Author Archives: Mattlibrarian

Day of the Dead Display Idea

If you saw the title of this post and thought “Wait a minute… wasn’t the Day of the Dead over a week ago?” Yes you are right, it was! I had this idea too late for his year but wanted to write about it as a reminder for next year (and to share it with readers of TeenLibrarian).

For those of you who do not know what the Day of the Dead is, here is an introduction:

…Día de los Muertos, or Day of the Dead, is not a Mexican version of Halloween. Though related, the two annual events differ greatly in traditions and tone. Whereas Halloween is a dark night of terror and mischief, Day of the Dead festivities unfold over two days in an explosion of color and life-affirming joy. Sure, the theme is death, but the point is to demonstrate love and respect for deceased family members. In towns and cities throughout Mexico, revelers don funky makeup and costumes, hold parades and parties, sing and dance, and make offerings to lost loved ones.
[source: https://www.nationalgeographic.com/travel/destinations/north-america/mexico/top-ten-day-of-dead-mexico/]

Basically if you have seen The Book of Life


or Coco

you will have a basic understanding of what it is all about.

If you have not seen one or both of these films then take some time and watch them, they are beautiful and highly educational and thoroughly enjoyable for viewers of all ages.

For a deeper understanding of the Day of the Dead you can visit this resource page

My idea is rather than creating a display to educate passers-by (although this is not a bad idea to foster cultural awareness) you create an ofrenda celebrating favoured authors that have passed away.

Ofrenda: An ofrenda (Spanish: “offering”) is a collection of objects placed on a ritual display during the annual and traditionally Mexican Día de Muertos celebration.

My author display next year will feature Terry Pratchett, Ray Bradbury, Mary Shelley, Virginia Woolf, Robert Heinlein, Herge, Vita Sackville-West, Jane Austen, Jules Verne, Emily Brontë anda number of other writers I have loved.

For a great guide on how to set up an ofrenda, follow this link:

How To: La Ofrenda

Teen Librarian Monthly October

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The CILIP Carnegie & Kate Greenaway Medals: a change has come

Full disclosure: I am a member of CILIP and a former judge for the 2015 & 16 CILIP CKG Medals.

I knew it was coming, and was even expecting it, but what with some changes in my life and location, the announcement that the CILIP Carnegie & Kate Greenaway Awards Independent Diversity Review Final Report was published on Thursday 27th September still managed to catch me by surprise.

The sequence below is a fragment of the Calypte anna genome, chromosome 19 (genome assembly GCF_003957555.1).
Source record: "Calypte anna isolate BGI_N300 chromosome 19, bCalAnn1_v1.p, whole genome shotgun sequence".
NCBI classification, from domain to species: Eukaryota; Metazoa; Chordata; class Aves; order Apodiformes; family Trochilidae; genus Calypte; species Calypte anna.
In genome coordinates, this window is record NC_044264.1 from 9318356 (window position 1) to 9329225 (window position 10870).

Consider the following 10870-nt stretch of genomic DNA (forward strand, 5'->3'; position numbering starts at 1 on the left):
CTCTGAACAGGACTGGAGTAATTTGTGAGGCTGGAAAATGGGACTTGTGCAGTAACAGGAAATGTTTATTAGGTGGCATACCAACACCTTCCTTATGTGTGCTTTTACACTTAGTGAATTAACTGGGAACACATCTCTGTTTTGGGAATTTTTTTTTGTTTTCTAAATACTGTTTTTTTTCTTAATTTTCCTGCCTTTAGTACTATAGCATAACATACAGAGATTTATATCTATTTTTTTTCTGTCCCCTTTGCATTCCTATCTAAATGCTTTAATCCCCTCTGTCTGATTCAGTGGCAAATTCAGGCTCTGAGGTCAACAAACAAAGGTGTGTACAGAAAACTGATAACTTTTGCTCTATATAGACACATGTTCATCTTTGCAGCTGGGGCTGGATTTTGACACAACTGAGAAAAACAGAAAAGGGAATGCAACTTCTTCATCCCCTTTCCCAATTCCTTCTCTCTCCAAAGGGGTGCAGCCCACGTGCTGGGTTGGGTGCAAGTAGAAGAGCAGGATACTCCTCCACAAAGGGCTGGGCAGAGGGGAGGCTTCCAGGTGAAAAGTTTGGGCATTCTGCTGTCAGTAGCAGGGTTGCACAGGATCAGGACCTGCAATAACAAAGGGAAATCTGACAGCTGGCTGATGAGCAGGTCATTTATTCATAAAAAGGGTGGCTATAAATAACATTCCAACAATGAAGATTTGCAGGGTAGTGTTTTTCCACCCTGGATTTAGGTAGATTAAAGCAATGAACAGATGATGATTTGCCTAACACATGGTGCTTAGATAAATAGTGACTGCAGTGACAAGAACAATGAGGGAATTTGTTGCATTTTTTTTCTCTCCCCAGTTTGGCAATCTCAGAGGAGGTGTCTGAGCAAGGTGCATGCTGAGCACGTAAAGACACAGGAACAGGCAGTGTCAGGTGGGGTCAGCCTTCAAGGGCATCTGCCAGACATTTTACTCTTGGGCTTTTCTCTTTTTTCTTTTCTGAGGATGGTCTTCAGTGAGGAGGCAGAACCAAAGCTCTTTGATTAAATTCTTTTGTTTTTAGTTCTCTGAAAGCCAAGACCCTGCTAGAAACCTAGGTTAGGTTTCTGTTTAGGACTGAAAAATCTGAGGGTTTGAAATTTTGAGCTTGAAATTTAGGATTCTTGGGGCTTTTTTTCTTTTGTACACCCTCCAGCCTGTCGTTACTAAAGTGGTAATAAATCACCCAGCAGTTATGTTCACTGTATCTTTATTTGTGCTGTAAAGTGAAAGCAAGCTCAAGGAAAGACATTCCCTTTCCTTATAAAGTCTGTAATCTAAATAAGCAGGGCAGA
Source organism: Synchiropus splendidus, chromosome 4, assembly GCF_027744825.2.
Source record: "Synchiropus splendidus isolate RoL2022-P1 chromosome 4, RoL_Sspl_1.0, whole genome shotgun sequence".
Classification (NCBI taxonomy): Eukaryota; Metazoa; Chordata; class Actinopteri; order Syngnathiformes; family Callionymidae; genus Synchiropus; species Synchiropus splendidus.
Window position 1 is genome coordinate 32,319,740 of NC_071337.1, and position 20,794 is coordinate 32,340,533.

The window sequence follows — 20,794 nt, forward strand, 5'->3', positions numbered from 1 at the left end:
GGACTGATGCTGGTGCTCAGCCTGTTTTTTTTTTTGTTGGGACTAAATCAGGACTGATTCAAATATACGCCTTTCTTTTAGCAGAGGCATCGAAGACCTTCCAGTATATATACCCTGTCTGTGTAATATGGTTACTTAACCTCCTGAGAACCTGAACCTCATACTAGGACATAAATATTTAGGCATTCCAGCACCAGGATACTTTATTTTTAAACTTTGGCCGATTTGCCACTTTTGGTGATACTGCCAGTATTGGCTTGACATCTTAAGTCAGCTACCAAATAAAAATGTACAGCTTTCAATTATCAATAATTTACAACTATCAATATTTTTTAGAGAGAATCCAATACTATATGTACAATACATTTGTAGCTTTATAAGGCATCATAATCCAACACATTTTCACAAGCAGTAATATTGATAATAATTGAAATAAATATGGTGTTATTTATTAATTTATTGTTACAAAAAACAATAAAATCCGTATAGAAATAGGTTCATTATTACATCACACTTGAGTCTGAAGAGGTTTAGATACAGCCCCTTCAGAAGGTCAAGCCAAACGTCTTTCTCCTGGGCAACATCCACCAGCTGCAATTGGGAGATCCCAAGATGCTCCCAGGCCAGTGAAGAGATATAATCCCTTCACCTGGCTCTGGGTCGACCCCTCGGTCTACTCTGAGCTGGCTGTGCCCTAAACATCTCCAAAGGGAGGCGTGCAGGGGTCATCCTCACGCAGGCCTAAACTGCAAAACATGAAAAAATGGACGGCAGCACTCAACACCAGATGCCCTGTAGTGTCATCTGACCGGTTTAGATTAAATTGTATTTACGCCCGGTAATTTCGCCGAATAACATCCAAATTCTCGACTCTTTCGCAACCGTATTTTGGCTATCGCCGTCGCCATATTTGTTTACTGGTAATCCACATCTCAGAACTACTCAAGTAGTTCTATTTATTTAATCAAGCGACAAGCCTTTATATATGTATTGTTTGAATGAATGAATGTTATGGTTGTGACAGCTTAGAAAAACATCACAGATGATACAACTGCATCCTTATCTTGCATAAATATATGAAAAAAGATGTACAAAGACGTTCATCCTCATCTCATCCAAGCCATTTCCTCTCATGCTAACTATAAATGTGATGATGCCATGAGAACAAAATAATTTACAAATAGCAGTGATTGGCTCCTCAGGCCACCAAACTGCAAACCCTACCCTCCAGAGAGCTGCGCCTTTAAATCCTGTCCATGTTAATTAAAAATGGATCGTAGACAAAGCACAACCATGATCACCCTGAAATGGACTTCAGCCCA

As an ardent fan (although not an uncritical one), follower and commentator of the Medals, I was excited to read the recommendations, but still approached them with a sense of trepidation; owing possibly to the sense of ownership I felt as a librarian and as a member of CILIP and the Youth Libraries Group. Nevertheless I shook off these feelings and approached the report with a cautious optimism and told myself that the Awards do not belong to me, that I know they are a living thing that can and have changed in the past and that change is good.

The ten recommendations made in the final report are:

  • Explicitly champion diversity through the Awards’ strategies, development plans and messages including a statement of a robust and proactive strategy for the Awards that clearly states a commitment to diversity and inclusion with clear vision, objectives, and positive action towards stated intended outcomes.
  • Recognise a diverse range of voices and perspectives in the nominations, longlist, shortlist and prize winners.
  • Expand the diversity profile of the judges by increasing the variety of backgrounds and lived-experiences amongst CILIP’s panel of librarian judges.
  • Establish an equality, diversity and inclusion advisory panel to accelerate the embedding of diversity and inclusion throughout the Awards.
  • Strengthen the diversity training that librarian judges receive to instil heightened awareness of diversity and inclusion and understanding of the impact of power dynamics, as well as acknowledgement of inevitable personal biases in all members of the panel.
  • Review the Awards criteria through an open and collaborative process that includes a diversity of perspectives and lived-experience. Consider the inclusion of criteria for innovation, shifting perceptions, or writing about different backgrounds and experience as indicators of quality and excellence.
  • Empower and celebrate the children and young people involved in the Awards through the shadowing scheme by giving them a significant voice and visible presence in the process and prize giving.
  • Strengthen the governance that supports the Awards’ strategic direction, calling on internal and external experts to lead the Awards through a sustainable change process over the short and long term.
  • Raise greater awareness of diverse books amongst librarians and identify opportunities for further championing of diversity with the library supply sector.
  • Increase outreach by opening up and amplifying the nominations process, discovering and recognising new and diverse talent and forging new partnerships.

  •  
    CILIP’s immediate actions are to:

  • Creating a new mission for the Awards: To inspire and empower the next generation to create a better world through books and reading.